Literary Representations of History in Fourteenth Century England:Shared Technique and Divergent Practice in Chaucer and Langland
Essays in Medieval Studies, vol. 17 (2000)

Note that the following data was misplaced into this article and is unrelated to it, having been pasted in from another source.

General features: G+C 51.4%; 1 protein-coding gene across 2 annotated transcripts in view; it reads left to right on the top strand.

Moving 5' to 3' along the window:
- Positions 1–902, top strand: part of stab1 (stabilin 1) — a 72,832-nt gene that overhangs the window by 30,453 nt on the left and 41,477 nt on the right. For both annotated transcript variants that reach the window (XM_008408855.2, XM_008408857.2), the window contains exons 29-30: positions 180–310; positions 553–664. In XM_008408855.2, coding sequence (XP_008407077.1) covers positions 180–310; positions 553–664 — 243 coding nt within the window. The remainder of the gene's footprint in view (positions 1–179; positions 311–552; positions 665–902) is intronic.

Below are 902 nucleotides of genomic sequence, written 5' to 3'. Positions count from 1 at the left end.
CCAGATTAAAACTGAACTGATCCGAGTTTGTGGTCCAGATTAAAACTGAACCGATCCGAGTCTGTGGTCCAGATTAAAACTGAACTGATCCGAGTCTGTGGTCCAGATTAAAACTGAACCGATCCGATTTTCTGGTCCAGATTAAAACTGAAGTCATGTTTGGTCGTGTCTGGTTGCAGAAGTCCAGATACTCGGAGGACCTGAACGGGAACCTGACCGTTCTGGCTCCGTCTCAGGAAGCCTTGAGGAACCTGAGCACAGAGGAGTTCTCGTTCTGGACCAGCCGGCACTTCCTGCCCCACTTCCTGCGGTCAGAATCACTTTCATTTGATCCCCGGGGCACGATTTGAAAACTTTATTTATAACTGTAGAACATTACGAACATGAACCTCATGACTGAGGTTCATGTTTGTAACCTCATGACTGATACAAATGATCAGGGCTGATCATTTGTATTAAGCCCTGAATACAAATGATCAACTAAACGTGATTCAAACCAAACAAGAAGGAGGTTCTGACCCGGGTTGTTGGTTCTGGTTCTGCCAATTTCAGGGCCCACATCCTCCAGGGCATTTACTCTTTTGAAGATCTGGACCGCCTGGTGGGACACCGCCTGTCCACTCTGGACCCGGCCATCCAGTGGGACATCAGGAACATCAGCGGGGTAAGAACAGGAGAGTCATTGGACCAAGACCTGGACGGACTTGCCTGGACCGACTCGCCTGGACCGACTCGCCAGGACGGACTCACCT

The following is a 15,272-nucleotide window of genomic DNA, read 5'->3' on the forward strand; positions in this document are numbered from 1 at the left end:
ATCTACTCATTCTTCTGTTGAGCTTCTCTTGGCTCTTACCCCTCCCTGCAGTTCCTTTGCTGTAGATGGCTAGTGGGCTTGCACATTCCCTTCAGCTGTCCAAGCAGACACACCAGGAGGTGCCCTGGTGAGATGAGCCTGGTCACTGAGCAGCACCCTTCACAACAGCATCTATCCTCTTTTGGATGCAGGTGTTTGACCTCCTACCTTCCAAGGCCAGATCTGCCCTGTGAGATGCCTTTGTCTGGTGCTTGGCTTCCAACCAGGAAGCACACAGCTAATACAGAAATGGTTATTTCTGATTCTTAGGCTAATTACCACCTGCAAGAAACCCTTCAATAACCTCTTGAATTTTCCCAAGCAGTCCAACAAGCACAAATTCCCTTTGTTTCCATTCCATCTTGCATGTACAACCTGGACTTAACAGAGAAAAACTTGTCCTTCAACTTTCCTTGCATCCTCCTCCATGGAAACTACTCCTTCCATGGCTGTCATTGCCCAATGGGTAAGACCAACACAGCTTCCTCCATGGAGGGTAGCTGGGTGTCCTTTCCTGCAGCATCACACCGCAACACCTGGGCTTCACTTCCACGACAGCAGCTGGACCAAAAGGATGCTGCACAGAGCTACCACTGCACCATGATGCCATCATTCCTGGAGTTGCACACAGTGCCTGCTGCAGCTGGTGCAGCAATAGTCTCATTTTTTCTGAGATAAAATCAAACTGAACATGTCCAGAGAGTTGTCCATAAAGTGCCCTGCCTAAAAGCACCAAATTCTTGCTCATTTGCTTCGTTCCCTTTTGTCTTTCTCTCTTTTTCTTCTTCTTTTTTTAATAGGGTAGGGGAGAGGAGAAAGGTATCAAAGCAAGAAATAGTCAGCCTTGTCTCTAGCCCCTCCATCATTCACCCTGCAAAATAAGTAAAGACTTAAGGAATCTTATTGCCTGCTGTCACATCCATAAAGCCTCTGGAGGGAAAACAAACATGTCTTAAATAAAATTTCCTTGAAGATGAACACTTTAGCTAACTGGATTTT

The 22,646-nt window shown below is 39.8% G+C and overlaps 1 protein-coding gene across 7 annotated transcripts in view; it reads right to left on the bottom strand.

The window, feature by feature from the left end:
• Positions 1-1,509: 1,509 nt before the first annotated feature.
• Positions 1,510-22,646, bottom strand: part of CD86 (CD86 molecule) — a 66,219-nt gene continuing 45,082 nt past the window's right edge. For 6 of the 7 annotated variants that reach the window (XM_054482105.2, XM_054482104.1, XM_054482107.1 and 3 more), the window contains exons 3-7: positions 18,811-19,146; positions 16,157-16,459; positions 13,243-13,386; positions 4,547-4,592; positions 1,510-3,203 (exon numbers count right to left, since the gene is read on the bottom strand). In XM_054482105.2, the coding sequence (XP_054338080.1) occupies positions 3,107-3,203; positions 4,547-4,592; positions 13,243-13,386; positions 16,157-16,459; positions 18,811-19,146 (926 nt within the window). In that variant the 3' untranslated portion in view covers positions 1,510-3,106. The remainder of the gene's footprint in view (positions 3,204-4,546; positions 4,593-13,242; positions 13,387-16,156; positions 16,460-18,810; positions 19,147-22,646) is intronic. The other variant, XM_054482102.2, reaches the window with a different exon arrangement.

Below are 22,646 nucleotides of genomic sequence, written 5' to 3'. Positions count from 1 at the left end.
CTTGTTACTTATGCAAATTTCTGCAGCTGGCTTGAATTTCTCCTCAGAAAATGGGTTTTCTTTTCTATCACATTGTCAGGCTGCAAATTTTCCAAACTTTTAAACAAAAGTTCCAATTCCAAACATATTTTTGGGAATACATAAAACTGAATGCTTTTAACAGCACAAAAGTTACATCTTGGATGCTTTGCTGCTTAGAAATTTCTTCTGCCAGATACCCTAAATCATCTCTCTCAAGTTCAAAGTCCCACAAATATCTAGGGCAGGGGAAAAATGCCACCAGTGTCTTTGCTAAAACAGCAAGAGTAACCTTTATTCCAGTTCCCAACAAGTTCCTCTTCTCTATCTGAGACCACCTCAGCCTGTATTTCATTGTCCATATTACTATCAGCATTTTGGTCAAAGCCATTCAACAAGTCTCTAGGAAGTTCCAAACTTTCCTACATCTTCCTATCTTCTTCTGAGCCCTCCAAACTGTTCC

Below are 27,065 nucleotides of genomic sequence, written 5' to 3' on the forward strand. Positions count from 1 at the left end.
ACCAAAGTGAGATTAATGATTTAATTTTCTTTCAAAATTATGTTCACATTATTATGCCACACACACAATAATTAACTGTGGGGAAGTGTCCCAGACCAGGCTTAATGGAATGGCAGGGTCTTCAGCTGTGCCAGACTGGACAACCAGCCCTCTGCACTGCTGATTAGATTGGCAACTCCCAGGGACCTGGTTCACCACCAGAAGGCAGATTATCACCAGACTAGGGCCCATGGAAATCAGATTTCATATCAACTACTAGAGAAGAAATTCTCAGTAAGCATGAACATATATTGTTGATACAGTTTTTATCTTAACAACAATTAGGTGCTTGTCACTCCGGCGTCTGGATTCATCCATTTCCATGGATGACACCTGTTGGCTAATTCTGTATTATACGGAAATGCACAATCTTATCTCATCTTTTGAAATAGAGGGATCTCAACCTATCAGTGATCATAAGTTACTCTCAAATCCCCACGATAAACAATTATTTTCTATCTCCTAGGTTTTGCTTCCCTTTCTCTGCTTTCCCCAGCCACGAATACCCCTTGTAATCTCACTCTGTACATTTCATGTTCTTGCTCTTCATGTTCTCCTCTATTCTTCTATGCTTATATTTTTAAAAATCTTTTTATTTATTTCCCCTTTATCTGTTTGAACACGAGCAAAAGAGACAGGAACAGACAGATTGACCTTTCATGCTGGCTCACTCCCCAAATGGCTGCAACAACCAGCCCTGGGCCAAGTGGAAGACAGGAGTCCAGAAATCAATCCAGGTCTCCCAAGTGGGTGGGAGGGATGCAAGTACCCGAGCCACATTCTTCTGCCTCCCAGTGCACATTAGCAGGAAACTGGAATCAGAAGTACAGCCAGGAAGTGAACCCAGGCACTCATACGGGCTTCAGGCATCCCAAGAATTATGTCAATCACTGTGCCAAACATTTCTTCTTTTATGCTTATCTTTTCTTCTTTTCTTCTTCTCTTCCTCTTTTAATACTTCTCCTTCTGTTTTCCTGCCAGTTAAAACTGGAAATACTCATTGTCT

The idea of the relationships between Chaucer and Langland–or more generally, late fourteenth century English authors–has been a problem at least since J. A. Burrow’s Ricardian Poetry appeared in 1971. He locates this lack of a sense of a norm for the period both in “the nature, the polycentricity, of the period itself” and also in the “posthumous fortunes so various” of the poets of this period. The differences are particularly visible between poems from the two different verse forms of the period: those verse forms, usually borrowed or adapted from continental poetry, thought of as London, courtly verse forms; and the alliterative line, usually associated with Northern or Northwestern poets, and treating religious or political matters rather than love. The circumstances of their reception, coupled with real differences in content, form, and poetic and historical concerns, can make it difficult indeed to see similarities between these poets, particularly between Langland and Chaucer. There are obvious differences in concern and form. Langland wrote in the alliterative line while Chaucer adopted continental verse forms, both French and Italian. Piers Plowman is clearly engaged with contemporary problems of political and religious thought, while Chaucer seems to be predominantly a love poet. Then too, the most obvious facts about these poets’ readership show them to have moved in completely different circles. While Chaucer wrote poems at court, seemingly for patrons from the royal family, Langland was writing and revising the work that, whether he wished it or not, was the source for much of the language found in the letters John Ball wrote as a part of the Peasants’ Revolt of 1381. At the same time, the poems themselves share a number of techniques and concerns. Both poets write in the first person, both choose the English vernacular, both utilize the dream frame, both make extensive and complicated use of allusion and citation, and both show an abiding interest in the work of poetry itself, and how it might best be accomplished.